He turned, startled, to see Thorn’s unshaven face a few inches from his. He hadn’t heard the old beggar approaching. He looked with surprise to where his right wrist was locked securely in Thorn’s left hand.

  “Let go of me!” he shouted. He tried to wrench his arm free, but Thorn’s grip was like iron.

  “Why don’t you shut up?” the shabby odd-job man suggested. He glanced at Lotte, who was watching in astonishment, her mouth sagging open. She’d never seen anyone confront Tursgud in this way. Even adults were often wary around him.

  “Miss, it might be a good idea if you left,” Thorn said gently. “Things could get ugly here.”

  Lotte glanced at Hal and he nodded. Without further word, she fled up the beach, looking back once when she reached the esplanade, then disappearing in the direction of her parents’ home. To tell the truth, she was frightened of Thorn. Most of her life, she had known him as a dirty, disheveled, bad-tempered drunk. When she was younger, she and the other children used to throw sticks at him and call him names, then flee in delighted terror when he roared and shambled after them, lurching drunkenly as they fled, light-footed as deer.

  “You’d better let me go, you old wreck,” Tursgud said. His voice was strained as he fought not to show how painful Thorn’s grip was becoming. “My father is the Maktig!”

  The Maktig was the Mighty One, the title Skandians bestowed each year on their champion of all warriors. Thorn smiled. His teeth were rimmed with green.

  “Just as well I’m not squeezing his wrist, isn’t it?” he said, and as Tursgud released his grip on Hal’s shirt front and drew back his left fist, he continued, with a grim note in his voice, “Throw that punch, boy, and I’ll break your wrist.”

  And, incredibly, he increased the pressure of that already devastating grip, squeezing and rolling his fingers so that the bones in Tursgud’s wrist were crushed painfully together. Tursgud caught his breath in a gasp of agony and felt his knees buckle slightly. His eyes were very close to Thorn’s and for a second he could see a light of suppressed violence there.

  Then the light died and Thorn smiled at him, releasing his wrist and shoving him away so that he fell to his knees in the sand.

  “Now get out of here,” Thorn said quietly.

  Tursgud scrambled to his feet, nursing his bruised wrist. He half ran up the beach, followed by his surprised comrades. They had never seen him bested like this—and to have it done by a one-armed former drunk made it all the more disconcerting. When he was a safe distance away, Tursgud turned and spat his hatred back at Thorn.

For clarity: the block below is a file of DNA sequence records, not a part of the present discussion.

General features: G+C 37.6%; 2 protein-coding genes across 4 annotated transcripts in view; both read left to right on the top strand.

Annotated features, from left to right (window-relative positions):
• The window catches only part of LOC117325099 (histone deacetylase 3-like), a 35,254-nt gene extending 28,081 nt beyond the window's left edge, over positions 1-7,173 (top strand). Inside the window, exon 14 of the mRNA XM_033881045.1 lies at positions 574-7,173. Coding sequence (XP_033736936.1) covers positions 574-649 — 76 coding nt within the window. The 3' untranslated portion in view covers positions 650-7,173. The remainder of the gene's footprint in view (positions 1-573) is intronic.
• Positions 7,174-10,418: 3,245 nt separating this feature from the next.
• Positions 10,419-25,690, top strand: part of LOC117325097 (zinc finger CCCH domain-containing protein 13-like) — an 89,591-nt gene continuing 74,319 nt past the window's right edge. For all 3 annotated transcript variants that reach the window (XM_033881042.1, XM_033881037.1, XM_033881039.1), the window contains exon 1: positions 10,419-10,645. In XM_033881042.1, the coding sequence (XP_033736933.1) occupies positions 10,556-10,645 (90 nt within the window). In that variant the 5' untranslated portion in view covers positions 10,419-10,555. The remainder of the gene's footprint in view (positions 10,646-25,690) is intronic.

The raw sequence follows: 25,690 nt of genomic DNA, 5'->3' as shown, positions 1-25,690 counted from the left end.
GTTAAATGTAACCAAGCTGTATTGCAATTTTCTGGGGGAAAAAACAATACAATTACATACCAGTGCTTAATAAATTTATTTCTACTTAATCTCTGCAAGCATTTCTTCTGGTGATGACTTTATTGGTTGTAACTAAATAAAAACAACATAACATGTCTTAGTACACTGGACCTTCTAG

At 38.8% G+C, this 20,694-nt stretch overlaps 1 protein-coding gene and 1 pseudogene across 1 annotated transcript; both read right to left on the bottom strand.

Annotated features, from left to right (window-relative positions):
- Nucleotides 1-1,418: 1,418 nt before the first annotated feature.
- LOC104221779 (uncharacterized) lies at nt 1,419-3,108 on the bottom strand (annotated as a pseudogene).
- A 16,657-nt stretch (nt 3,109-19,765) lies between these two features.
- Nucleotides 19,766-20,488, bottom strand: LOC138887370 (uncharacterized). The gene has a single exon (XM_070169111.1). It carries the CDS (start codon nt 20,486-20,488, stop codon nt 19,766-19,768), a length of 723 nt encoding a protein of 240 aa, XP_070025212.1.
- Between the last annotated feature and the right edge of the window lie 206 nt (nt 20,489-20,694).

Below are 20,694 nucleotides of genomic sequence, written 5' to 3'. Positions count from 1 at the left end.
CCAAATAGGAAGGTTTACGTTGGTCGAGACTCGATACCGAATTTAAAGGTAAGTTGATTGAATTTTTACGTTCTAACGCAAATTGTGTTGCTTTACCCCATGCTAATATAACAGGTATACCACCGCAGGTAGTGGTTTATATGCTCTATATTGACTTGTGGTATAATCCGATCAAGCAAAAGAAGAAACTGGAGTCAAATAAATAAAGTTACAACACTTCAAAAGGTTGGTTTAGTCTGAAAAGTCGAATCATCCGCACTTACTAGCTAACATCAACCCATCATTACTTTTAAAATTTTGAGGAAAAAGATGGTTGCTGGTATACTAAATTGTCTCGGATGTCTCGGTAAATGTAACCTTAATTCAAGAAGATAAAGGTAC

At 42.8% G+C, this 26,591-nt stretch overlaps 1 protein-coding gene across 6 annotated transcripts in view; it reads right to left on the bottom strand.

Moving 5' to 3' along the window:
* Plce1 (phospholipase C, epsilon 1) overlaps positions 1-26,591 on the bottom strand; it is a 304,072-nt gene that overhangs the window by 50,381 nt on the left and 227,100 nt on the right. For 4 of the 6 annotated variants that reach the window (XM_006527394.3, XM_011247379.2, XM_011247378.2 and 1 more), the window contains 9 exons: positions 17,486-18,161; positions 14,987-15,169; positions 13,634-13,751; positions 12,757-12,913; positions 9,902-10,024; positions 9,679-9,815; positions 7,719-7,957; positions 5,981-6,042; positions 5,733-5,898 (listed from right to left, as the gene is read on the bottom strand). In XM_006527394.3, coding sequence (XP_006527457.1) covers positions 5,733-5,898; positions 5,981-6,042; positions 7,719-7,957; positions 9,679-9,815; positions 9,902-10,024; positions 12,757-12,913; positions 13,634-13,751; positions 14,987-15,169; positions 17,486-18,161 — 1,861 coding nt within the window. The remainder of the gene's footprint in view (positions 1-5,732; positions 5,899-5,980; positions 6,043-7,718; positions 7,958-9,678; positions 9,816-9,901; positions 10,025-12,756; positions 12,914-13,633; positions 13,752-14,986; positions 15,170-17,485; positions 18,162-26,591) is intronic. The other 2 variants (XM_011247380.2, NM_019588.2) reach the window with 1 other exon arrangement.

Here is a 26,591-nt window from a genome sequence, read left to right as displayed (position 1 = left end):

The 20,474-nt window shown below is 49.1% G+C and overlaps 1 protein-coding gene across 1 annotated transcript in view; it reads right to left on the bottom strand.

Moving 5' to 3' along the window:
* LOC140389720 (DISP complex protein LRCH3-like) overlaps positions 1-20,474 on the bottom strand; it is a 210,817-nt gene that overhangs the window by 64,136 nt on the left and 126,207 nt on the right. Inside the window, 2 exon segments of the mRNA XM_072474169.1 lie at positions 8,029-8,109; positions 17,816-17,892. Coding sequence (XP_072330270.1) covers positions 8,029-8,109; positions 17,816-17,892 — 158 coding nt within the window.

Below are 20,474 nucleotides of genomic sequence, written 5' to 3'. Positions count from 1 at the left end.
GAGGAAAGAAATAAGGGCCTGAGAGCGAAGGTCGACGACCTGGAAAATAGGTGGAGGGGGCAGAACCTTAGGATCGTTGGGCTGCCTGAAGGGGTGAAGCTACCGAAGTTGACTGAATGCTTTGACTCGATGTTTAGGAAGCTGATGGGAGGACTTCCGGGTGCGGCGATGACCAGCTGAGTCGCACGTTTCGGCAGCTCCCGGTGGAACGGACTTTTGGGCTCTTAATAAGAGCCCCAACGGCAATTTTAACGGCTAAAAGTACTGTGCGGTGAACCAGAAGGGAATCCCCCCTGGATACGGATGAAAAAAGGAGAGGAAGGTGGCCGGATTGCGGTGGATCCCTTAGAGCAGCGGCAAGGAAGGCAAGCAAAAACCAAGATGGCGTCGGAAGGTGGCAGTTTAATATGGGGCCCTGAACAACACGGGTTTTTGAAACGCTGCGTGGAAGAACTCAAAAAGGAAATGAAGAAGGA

“You dirty old cripple!” he screamed. “You’ll pay for this!”

  Then he turned and ran, followed by his comrades.

  “You’re going to have to watch out for that one,” Thorn said.

  Hal shook his head wearily. “Why is he always so horrible? Why does he always want to pick a fight? I’ve never done anything to him! Why does he hate me?”

  Thorn regarded him seriously for a few seconds.

  “Because he fears you,” he replied.

  chapter ten

  Hal spent the night pondering Thorn’s words to him.

  Why would Tursgud be afraid of him? It didn’t make sense. Tursgud was much bigger and stronger than Hal, and much more popular. He had a wide circle of friends who sought his company eagerly. Hal, on the other hand, was something of an outcast among the other young people in Hallasholm. With the exception of Stig, of course.

  So why should Tursgud fear him? Hal had tried to quiz Thorn about it as they walked back to the eating house for the evening meal service but the old sea wolf had brushed his questions aside.

  “You’ll figure it out,” he said enigmatically.

  Hal was still wondering about it the next morning as he weatherproofed Heron for the duration of his brotherband training. The other boys had joined him at first light to help bring the neat little ship back to the creek, mooring her securely to the jetty. Then Stig, the twins and Ingvar had made their farewells. They all had family commitments on this last day before their training was due to begin.

  He carried the sails, yardarms and other loose fittings ashore, unshipping the steering oar and storing them out of the weather under the canvas shelter that they’d rigged when they were building the ship. Then he cut a long sapling, trimmed it of smaller branches and ran it lengthwise down the ship, supported on either end by two X-shaped frames. He secured another tarpaulin over the sapling, tying it down tightly every few meters of its length so that it formed a tent-shaped cover over the hull. That should keep the worst of the rain out of her, he thought.